French election 2017: Macron and Le Pen advance to presidential run off Live updates
24 April 201719:43 GMT
French presidential candidate Marine Le Pen will temporarily step down as the head of the National Front party to focus on her election campaign in the lead up to the May 7 runoff against centrist candidate Emmanuel Macron.
"Tonight, I am no longer the president of the National Front. I am the presidential candidate," Le Pen announced while appearing on French national television news, as cited by the AP.
- 17:01 GMT
Final results from France’s Interior Ministry show Macron won 24.01 percent of votes in Sunday’s election, while Le Pen came in second with 21.30.
- Conservative candidate Francois Fillon: 20.01
- Far-left candidate Jean-Luc Melenchon: 19.58
- Socialist Benoit Hamon: 6.36
- Nationalist Nicolas Dupont-Aignan: 4.70
From the smaller parties, Lasalle won 1.21 percent, Philippe Poutou 1.09, François Asselineau 0.92, Nathalie Arthaud 0.64 and Jacques Cheminade 0.18.
- 14:08 GMT
French President Francois Hollande has called on all voters to back Macron.
"I will vote for Emmanuel Macron. Emmanuel Macron is the one who today defends the values that make it possible for the French people to unite," Hollande said Monday in a short speech.
"It is my duty to define once again what I consider to be at stake in this election...The renewed presence of the extreme right poses a risk to our country...Faced with such a risk, it is not possible to be silent. The unity of our nation is at stake," he said.
- 08:56 GMT
Hong Kong stocks rose Monday following the election result, as Macron, the markets’ favored candidate, proceeded to the election run-off.
The Hang Seng index rose 0.4 percent, to 24,139.48, while the China Enterprises Index gained 0.6 percent, to 10,107.63 points, Reuters reported.
- 08:52 GMT
Le Pen adviser Jérôme Rivière described the National Front candidate as battling against the pro-EU “open borders” Macron.
“People are fed up... Macron is not talking about France, but about Europe only,” he told the BBC.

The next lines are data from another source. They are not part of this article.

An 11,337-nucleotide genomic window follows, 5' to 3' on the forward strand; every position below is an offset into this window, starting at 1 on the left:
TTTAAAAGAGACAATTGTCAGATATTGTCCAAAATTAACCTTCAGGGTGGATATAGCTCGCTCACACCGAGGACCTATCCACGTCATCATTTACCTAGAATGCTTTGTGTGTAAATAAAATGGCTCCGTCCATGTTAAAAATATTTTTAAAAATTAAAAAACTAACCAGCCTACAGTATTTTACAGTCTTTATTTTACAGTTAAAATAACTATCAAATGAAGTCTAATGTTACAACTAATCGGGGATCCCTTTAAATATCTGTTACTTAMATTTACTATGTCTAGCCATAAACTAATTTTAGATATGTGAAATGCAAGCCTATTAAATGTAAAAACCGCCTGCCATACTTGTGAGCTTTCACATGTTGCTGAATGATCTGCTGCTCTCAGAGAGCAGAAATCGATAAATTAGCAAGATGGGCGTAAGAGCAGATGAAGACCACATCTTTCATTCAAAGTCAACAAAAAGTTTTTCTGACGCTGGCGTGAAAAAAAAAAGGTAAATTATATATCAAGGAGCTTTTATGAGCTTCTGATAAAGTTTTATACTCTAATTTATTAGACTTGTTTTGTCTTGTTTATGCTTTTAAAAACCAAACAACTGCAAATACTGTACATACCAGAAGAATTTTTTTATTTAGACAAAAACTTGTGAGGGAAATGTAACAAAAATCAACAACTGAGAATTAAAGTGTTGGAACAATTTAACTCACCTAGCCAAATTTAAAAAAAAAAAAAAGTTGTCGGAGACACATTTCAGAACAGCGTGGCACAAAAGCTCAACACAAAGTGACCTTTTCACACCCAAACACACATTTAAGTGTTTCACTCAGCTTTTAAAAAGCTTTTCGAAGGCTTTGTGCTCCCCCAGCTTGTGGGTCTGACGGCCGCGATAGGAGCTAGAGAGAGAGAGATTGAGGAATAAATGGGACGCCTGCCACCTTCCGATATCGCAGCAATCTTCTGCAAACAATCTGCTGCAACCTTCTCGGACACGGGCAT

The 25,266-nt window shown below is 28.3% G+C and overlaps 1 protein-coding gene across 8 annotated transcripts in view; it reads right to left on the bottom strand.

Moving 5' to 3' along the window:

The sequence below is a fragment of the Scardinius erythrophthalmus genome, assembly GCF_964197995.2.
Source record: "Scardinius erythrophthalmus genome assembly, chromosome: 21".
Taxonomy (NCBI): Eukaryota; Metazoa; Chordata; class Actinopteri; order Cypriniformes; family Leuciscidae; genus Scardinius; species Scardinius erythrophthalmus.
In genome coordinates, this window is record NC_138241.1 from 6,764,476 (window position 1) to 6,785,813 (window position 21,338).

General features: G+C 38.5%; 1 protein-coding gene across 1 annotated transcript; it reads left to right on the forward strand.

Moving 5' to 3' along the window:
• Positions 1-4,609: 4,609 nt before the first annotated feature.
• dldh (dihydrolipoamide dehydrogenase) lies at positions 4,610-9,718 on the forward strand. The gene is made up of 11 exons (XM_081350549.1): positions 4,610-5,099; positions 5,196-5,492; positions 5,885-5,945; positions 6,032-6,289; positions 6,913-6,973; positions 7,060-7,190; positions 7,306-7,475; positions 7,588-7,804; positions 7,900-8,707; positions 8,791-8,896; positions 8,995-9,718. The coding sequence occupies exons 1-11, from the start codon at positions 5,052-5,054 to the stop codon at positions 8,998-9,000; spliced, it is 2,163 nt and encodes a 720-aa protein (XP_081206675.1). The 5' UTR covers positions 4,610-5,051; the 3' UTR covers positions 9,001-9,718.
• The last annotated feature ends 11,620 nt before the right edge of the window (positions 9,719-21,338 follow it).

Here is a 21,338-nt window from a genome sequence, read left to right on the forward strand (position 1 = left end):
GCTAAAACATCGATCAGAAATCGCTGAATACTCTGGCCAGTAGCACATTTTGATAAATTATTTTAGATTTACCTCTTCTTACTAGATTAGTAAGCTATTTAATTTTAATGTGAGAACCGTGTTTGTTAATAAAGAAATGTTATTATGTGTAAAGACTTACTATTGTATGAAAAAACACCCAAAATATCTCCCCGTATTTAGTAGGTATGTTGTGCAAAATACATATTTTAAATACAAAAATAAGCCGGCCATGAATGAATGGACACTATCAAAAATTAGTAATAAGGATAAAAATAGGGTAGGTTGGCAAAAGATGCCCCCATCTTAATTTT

“We don’t like the EU, we want to gain our sovereignty back... all we have been saying is we want to go back to this Europe of nations.”
- 08:47 GMT
Florian Philippot, Deputy leader of Le Pen’s National Front, told French media that Macron was “arrogant” and “speaking as if he had won already.”
“Emmanuel is not a patriot. He sold off national companies. He criticised French culture,” he said, adding that his victory dinner was “bling-bling biz.”
Opinion polls from Sunday show Macron defeating Le Pen in the run-off vote.
- 08:29 GMT
The euro rose by two percent as market concern over the currency’s volatility eased following the election result, which fell in line with opinion polls.
“We see markets pricing in some remaining political risk, given the potential for surprises in the next two weeks. Any significant shift toward Le Pen in the polls could dampen investor sentiment due to her anti-euro stance,” analysts at BlackRock investment group said in a statement.
- 08:04 GMT
German Foreign Minister Sigmar Gabriel said it’s vital for France and for Europe that Emmanuel Macron wins May’s presidential run-off.
“It's important for France because he has the courage and the strength to lead the country out of its lethargy,” said Gabriel.
He added that a Le Pen victory would “push Europe deeper into crisis,” while a Macron win would have the opposite effect and signal a “new beginning for Europe.”
- 05:03 GMT
Jean-Robert Raviot, Professor, Université Paris Ouest Nanterre La Défense, Doctor of Political Science, told RT that the fact that no major political party advanced to the run-off indicates a deepening political crisis and signals “a very big need for a new political class.”
“This is a sign of a big crisis in the political system, which shows that first of all that the primary system that has been introduced in 2012 election and in this election does not work,” he told RT, adding that the very narrow results of the first round also point to an increased polarization of French society which is destined “to be divided” after the election.
While the vote could be formally seen as a defeat for mainstream political parties, Raviot argued that Macron, despite striving to portray himself as an independent, is a direct continuation of the French government.
“Macron is seen at the same time as an anti-system candidate, as he wants to present himself as an anti-system candidate, but in a way he is a very systemic candidate, because he is also the candidate of the French government, part of it,” Raviot noted, adding that it is going to become clear “very soon” that “Macron is an incumbent candidate, in fact.”
Speaking on the chances of Marine Le Pen to tip the scales in her favor in the second round, Raviot said that while he believes the prospect of her winning to be unlikely, a lot will depend on the turnout.
“Nothing is predictable. Because everything depends on how many people would go to vote on the 7th of May and it could be that Marine Le Pen would go through, but I think it’s highly improbable.”